Rootstocks don’t affect wine
In a major study, no difference was found in wine quality between own-rooted vines and those on rootstocks.
Markus Keller says growers in eastern Washington now have no reason to fear using rootstocks.
Photo by Melissa Hansen
A major rootstock trial spanning more than a decade found that rootstocks generally did not impact vine phenology, fruit set, and plant water status, nor did they impact wine quality when compared to wines from own-rooted grapes. Variety, location, and vintage are the driving factors of grape quality, say a pair of Washington State University researchers.
In short, WSU viticulturist Dr. Markus Keller said the research dispels the fear of using rootstocks in eastern Washington. “There’s always been a fear of growers that rootstocks would induce too much vigor and the vine would have difficulty hardening off in the fall before cold temperatures hit,” he explained. “But because the industry uses regulated deficit irrigation and can control vine growth through soil moisture, the research shows that such fears can go away. That was the big finding of the rootstock research.”
The rootstock research was unique in that it also evaluated wine quality, making wine from the rootstocks and own-rooted vines for three vintages. With regards to wine quality, Dr. Jim Harbertson, WSU extension enologist, said that winemakers have no need to fear that grafted vines will impact wine quality.
“We did all that winemaking—90 wine replicates each year for three years—and we didn’t find anything to be that particularly different,” Harbertson said. “We thought we would find some small difference because it was such a huge project. We certainly did our best to make sure that we got the right answers, but there just weren’t a lot of differences in the wines.”
Keller’s predecessor Dr. Bob Wample started the rootstock trial at WSU’s Roza research vineyard in 1999 to evaluate a handful of rootstocks obtained from Cornell University and learn which might be best suited for eastern Washington. When Keller took over Wample’s project in 2001, he expanded the trial by field grafting three scion cultivars (Chardonnay, Merlot, and Syrah) onto the rootstocks and planted the same own-rooted varietals for side-by-side comparison.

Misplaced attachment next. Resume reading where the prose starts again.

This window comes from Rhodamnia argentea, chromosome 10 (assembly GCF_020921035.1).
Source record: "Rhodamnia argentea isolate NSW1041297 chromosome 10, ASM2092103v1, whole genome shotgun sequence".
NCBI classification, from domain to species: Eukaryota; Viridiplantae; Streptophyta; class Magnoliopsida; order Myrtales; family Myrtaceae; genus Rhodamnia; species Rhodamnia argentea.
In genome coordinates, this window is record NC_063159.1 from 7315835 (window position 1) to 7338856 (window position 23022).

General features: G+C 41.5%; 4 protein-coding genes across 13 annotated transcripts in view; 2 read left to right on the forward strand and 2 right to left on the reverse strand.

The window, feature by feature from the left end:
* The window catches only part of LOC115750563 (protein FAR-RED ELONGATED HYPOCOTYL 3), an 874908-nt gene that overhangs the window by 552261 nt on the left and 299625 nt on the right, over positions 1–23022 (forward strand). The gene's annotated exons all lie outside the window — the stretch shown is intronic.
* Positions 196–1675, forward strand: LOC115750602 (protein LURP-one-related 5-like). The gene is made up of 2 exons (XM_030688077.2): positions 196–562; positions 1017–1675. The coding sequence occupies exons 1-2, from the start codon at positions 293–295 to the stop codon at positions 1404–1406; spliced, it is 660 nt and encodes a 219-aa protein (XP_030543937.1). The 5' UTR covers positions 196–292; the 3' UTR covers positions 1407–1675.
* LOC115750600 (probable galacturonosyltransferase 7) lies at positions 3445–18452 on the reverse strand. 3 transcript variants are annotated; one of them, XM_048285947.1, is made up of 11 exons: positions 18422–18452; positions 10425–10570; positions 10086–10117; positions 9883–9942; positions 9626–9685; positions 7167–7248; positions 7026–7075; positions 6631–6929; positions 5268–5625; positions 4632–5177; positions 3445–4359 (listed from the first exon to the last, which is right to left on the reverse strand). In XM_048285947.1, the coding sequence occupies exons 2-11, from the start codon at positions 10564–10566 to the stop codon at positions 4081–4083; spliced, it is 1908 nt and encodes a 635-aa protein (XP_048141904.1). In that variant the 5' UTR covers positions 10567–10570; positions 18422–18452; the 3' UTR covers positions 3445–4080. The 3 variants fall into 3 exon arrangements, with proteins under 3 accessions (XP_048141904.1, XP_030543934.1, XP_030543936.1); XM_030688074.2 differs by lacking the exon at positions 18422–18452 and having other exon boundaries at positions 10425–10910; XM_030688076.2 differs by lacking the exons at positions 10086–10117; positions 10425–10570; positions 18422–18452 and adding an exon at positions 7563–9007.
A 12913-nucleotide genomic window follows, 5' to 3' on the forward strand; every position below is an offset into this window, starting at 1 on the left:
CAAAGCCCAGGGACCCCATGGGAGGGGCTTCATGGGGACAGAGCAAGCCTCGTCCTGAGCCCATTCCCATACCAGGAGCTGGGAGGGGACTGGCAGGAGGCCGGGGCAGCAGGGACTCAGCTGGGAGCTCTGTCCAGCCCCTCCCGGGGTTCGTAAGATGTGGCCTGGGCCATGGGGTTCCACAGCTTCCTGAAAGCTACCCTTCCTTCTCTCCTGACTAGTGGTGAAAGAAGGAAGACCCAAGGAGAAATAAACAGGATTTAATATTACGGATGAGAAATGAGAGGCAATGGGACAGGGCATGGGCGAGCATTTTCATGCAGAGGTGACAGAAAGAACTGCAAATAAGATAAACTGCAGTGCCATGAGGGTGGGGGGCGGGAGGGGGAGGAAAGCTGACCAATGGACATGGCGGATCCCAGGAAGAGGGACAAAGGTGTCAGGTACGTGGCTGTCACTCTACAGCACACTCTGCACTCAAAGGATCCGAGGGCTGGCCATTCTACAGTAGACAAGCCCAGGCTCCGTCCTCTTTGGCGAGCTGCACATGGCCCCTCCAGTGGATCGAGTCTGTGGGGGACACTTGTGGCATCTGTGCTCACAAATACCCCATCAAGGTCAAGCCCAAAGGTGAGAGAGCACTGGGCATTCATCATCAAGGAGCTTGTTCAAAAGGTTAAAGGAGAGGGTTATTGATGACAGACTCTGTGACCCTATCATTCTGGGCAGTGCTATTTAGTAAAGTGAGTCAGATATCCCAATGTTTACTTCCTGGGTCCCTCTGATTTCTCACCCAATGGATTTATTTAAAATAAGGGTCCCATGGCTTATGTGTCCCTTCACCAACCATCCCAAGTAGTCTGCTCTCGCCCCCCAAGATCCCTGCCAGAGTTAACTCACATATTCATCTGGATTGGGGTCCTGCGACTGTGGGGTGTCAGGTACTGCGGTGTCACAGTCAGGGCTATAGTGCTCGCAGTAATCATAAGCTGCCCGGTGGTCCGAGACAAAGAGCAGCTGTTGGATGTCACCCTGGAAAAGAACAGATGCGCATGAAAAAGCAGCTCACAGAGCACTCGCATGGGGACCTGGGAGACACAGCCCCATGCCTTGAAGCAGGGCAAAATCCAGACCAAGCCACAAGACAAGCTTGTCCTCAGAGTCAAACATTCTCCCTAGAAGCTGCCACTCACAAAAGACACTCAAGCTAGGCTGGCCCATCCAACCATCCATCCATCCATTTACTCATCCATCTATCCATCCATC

“Rootstock trials have been conducted for hundreds of years, but not at this level and scope,” Keller said. “Most rootstock projects don’t compare own-rooted vines because the research is in a location where they can’t grow them because of issues like phylloxera. And almost none of the previous rootstock trials have carried the evaluations through to the wine quality aspect.”
The extensive trial included three scion varieties grafted on six rootstocks: 5C, 99R, 140Ru, 1103P, 3309C, and an unnamed Cornell University selection dubbed 101CU, plus the own-rooted vines. 101CU is thought to be a sibling or seedling of 101-14 Mgt. The experiment had ten field replicates, which meant that WSU enologist Harbertson made nearly 300 wine replicates from 2007 to 2009 in WSU’s research winery.
The research vines were irrigated in the same manner that eastern Washington growers follow, using regulated deficit irrigation. By carefully applying irrigation before veraison as Washington growers do, vigor of the grafted vines were kept in check and rootstocks were not invigorated as has been reported in other research.